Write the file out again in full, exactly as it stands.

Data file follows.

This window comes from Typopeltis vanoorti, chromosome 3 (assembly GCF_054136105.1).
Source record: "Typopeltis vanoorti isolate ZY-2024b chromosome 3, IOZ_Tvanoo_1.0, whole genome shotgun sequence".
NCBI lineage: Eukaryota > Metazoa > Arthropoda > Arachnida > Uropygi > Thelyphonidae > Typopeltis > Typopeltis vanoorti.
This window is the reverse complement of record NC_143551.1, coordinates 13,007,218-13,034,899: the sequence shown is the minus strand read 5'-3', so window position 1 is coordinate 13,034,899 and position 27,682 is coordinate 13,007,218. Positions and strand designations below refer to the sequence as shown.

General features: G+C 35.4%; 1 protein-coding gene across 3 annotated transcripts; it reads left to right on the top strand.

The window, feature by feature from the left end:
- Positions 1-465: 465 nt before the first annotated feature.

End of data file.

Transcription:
This window comes from Typopeltis vanoorti, chromosome 3 (assembly GCF_054136105.1).
Source record: "Typopeltis vanoorti isolate ZY-2024b chromosome 3, IOZ_Tvanoo_1.0, whole genome shotgun sequence".
NCBI lineage: Eukaryota > Metazoa > Arthropoda > Arachnida > Uropygi > Thelyphonidae > Typopeltis > Typopeltis vanoorti.
This window is the reverse complement of record NC_143551.1, coordinates 13,007,218-13,034,899: the sequence shown is the minus strand read 5'-3', so window position 1 is coordinate 13,034,899 and position 27,682 is coordinate 13,007,218. Positions and strand designations below refer to the sequence as shown.

General features: G+C 35.4%; 1 protein-coding gene across 3 annotated transcripts; it reads left to right on the top strand.

The window, feature by feature from the left end:
- Positions 1-465: 465 nt before the first annotated feature.